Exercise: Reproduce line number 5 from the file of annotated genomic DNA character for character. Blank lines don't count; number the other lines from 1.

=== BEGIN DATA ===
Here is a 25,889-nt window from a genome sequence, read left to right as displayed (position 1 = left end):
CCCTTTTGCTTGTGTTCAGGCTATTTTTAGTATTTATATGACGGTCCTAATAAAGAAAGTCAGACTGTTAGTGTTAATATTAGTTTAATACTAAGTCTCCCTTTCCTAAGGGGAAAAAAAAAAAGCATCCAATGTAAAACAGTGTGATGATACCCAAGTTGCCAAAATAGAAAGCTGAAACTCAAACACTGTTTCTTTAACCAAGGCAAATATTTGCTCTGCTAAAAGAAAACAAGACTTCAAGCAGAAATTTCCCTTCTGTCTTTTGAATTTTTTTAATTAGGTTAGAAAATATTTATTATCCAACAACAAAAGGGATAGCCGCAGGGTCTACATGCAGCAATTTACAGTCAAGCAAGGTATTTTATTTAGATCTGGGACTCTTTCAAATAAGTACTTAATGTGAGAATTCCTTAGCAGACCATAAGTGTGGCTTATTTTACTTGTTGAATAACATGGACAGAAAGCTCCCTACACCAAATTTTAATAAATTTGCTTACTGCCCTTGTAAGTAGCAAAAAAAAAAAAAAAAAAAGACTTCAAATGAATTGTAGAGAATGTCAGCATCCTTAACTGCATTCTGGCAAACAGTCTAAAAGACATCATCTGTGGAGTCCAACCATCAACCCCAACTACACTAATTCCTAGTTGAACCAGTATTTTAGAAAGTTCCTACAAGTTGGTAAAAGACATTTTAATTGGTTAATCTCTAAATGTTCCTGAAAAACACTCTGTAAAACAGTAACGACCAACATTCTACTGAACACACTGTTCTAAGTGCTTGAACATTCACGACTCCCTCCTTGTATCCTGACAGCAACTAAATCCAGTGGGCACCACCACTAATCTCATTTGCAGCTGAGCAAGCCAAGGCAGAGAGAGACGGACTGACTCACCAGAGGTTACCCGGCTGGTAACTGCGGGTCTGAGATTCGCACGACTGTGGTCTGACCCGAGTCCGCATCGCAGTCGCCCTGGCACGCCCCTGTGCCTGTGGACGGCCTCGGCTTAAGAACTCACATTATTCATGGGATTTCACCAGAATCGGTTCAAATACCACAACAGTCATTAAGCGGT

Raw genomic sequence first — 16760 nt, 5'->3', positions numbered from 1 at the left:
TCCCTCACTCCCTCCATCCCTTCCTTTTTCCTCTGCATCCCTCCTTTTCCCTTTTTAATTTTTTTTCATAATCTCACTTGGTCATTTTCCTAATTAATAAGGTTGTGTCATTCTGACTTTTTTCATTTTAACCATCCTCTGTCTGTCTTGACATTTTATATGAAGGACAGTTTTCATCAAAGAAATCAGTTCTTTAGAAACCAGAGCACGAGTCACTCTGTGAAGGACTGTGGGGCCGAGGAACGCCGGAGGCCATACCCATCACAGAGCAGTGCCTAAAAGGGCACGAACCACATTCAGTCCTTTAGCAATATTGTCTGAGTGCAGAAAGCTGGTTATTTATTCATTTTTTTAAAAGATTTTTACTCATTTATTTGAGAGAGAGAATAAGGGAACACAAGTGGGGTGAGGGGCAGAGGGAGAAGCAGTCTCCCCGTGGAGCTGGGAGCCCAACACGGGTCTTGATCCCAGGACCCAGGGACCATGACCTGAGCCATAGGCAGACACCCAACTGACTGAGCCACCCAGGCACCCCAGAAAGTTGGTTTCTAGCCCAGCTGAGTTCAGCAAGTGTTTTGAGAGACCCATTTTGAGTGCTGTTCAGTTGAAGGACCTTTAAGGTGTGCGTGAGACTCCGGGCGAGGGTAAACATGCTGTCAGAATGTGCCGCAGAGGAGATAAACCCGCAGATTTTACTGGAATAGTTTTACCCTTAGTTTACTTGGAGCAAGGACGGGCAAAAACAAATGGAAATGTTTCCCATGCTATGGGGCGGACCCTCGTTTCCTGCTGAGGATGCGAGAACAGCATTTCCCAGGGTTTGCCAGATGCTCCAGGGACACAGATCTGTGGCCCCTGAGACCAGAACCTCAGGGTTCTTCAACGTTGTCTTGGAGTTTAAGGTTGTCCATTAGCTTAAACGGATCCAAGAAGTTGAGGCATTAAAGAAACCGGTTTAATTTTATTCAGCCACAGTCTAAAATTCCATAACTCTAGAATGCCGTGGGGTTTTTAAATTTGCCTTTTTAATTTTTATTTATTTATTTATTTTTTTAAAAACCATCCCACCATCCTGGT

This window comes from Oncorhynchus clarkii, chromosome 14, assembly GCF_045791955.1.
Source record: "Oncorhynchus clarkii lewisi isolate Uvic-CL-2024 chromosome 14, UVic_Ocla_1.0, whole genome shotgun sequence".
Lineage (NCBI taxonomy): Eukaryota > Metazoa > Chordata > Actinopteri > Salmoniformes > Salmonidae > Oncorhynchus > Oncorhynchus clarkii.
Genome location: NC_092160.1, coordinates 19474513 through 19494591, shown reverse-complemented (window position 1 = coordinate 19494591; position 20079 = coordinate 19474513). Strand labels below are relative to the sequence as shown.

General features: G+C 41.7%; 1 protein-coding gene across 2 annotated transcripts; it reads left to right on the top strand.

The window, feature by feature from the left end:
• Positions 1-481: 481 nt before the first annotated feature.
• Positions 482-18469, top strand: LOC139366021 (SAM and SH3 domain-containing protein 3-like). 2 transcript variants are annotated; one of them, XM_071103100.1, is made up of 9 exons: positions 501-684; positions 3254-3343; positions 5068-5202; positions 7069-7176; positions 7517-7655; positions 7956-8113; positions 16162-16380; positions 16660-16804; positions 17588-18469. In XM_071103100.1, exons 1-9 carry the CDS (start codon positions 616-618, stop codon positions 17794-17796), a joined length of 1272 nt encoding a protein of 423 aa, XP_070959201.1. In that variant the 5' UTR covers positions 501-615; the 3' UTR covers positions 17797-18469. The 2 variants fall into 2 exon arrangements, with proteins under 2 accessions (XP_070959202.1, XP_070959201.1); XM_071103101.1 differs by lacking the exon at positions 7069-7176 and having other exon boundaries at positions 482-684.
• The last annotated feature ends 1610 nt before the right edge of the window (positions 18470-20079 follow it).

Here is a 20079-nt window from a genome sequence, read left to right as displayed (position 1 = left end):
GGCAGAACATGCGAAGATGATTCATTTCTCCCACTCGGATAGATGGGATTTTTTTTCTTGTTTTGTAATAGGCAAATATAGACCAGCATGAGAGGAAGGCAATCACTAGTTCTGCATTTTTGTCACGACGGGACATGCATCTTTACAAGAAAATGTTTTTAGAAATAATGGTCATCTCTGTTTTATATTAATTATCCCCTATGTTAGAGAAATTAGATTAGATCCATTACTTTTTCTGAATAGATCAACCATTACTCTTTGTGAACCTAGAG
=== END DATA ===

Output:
This window comes from Oncorhynchus clarkii, chromosome 14, assembly GCF_045791955.1.